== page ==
by James A. Martin

Microsoft OneNote for iOS, Android Still Missing Key Feature After Update

Jul 02, 20133 mins
AndroidiPhoneMobile Apps

Microsoft's OneNote could be a useful, cross platform note-taking app, but the company purposely limited the functionality of the iOS and Android software, according to blogger James A. Martin.

On Monday Microsoft released a significant update to its OneNote for iOS and Android apps. The mobile note-taking app received a number of compelling improvements, but it is still not a fully-independent—and therefore fully-useful—mobile app.

The main attraction in the OneNote update is richer note formatting. OneNote now offers more options for styling notes. You can simply tap the appropriate menu icon to change fonts, text and highlighting colors, or apply styles. And the look you give your notes is consistent across devices.

Microsoft OneNote iPad

The updated apps now let you sync OneNote notebooks from SkyDrive as well as SharePoint, Office 365 and SkyDrive Pro. OneNote also now has a robust search function and a “Recent” tab that helps you quickly find recently-updated notes.

OneNote’s ability to add tables to notebooks has always been one of its strengths; the feature can be useful for organizing and comparing information on, say, hotels you’re considering for an upcoming trip.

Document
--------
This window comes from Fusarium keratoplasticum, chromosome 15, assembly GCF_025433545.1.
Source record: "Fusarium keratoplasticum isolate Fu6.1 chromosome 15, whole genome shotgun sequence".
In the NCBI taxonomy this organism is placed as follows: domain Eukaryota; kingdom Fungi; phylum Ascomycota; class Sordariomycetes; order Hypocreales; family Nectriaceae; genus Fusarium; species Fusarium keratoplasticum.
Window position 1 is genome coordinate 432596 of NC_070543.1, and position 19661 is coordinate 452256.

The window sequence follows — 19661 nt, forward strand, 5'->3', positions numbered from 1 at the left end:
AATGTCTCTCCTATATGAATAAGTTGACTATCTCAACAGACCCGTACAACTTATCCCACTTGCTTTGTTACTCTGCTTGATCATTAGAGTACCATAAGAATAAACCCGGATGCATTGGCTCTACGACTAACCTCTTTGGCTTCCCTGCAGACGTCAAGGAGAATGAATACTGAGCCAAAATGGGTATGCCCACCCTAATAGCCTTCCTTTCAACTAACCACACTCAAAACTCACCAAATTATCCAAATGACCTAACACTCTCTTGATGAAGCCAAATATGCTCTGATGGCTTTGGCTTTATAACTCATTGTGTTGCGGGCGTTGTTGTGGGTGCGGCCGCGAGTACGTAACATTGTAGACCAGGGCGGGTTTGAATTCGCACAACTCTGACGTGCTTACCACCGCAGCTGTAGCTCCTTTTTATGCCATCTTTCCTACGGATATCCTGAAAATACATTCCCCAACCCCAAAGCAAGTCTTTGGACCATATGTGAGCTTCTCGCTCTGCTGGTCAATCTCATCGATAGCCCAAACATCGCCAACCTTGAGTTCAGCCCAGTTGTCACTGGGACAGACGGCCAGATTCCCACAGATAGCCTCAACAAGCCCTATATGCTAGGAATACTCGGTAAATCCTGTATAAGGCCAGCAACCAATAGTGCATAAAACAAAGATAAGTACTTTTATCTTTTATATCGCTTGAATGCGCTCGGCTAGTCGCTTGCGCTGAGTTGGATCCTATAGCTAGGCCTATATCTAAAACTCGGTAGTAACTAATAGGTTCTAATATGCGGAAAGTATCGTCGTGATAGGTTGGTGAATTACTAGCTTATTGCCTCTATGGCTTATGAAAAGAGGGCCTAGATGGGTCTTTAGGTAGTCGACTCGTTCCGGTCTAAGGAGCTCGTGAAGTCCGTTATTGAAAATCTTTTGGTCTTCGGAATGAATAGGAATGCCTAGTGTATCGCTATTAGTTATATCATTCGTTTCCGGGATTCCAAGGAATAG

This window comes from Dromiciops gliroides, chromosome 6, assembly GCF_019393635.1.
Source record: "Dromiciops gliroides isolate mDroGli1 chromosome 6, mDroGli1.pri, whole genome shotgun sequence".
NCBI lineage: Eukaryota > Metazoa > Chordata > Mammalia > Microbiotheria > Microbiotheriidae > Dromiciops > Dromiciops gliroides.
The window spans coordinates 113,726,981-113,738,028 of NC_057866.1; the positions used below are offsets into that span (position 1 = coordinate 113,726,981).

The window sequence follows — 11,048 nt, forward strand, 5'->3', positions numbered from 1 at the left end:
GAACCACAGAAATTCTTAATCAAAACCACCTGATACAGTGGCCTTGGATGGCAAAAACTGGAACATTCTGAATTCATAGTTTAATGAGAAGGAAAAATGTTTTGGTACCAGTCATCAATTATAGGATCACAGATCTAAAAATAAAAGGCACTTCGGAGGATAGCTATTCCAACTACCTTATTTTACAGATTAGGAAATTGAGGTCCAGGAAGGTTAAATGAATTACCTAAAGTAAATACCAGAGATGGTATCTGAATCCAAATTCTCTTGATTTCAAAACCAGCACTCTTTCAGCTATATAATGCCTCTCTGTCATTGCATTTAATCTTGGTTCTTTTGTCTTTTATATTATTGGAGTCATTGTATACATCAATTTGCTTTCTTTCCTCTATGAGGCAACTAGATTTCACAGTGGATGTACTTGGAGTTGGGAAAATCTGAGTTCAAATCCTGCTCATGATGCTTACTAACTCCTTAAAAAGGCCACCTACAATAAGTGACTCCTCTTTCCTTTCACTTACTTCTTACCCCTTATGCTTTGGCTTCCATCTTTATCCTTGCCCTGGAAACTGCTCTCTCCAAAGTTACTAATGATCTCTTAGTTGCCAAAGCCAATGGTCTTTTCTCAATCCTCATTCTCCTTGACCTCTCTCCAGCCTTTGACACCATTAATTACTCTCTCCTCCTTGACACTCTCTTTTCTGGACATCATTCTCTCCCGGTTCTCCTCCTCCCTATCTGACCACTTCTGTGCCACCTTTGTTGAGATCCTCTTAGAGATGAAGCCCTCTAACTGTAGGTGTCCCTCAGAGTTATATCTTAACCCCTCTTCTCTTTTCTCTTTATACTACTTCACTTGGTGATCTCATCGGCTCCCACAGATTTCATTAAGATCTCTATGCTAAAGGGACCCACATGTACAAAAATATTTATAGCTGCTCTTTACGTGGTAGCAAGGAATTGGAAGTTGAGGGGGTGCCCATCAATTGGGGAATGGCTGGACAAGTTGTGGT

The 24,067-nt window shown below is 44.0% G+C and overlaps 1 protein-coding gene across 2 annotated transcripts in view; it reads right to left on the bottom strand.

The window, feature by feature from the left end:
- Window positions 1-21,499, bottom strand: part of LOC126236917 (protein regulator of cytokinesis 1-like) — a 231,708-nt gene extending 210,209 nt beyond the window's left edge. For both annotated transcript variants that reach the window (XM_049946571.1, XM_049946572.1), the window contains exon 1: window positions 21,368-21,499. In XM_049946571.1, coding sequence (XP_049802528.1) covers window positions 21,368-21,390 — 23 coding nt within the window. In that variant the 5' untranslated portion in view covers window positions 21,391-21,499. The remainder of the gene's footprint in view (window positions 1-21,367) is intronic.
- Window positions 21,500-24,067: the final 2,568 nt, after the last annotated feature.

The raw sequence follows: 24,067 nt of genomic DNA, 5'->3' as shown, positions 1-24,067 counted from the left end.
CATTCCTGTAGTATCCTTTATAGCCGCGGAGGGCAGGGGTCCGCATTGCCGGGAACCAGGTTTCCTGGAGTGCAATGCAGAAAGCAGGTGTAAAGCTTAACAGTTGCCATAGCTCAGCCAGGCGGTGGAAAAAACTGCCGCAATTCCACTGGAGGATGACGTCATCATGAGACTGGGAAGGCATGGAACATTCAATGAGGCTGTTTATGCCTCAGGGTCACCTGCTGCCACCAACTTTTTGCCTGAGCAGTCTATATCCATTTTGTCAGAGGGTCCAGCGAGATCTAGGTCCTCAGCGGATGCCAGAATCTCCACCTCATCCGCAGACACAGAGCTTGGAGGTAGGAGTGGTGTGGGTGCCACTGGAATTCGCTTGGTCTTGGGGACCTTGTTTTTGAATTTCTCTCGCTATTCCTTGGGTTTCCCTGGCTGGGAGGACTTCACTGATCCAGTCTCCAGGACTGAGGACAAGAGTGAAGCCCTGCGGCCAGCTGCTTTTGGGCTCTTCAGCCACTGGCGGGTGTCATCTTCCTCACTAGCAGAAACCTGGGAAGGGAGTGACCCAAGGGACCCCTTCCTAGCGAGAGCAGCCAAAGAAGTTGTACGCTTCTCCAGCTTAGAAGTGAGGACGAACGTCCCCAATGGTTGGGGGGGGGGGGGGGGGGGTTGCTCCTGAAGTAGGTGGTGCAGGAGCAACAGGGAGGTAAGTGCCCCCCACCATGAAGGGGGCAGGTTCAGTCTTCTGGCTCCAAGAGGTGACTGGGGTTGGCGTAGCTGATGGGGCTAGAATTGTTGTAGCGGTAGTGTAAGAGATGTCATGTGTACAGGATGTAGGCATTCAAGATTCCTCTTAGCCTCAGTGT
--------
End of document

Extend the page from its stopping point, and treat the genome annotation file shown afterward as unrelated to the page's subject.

But I have some gripes.

OneNote on iOS and Android still doesn’t allow you to create new notebooks. For that, you need the OneNote Windows program or a SkyDrive account, which includes a Web-based version of OneNote.

I asked Microsoft about this, and I received the following response: “Customers have told us that creating multiple notebooks while using a mobile device is not a primary use scenario today.”

I find it hard to believe that users don’t want the ability to create new notebooks using the OneNote apps, especially on tablets. You also can’t use OneNote on iOS or Android to delete notebooks or single notes.

The Android app has a voice-recording feature, which is nice for quickly creating notes. Unfortunately, the iOS app lacks this feature, and it wouldn’t play back the recording I’d made in OneNote on my Android smartphone. Nor could I play back that recording using the OneNote Web app.

The navigation isn’t exactly intuitive, either. Using OneNote for Android, I see a notebook that was automatically created when I first downloaded the app. But none of the notebooks I created in the OneNote Web app show up under “Notebooks,” which is where I expect them to be. I have to click the “Open notebook…” option to access my other notebooks.

Overall, I like OneNote. The app could be a truly useful cross-platform note-taking tool. But Microsoft’s skittishness to imbue its iOS and Android apps with full functionality will prevent me from becoming a regular OneNote user. (The company has similarly limited its Office iPhone app.) For now, I’m sticking with Springpad.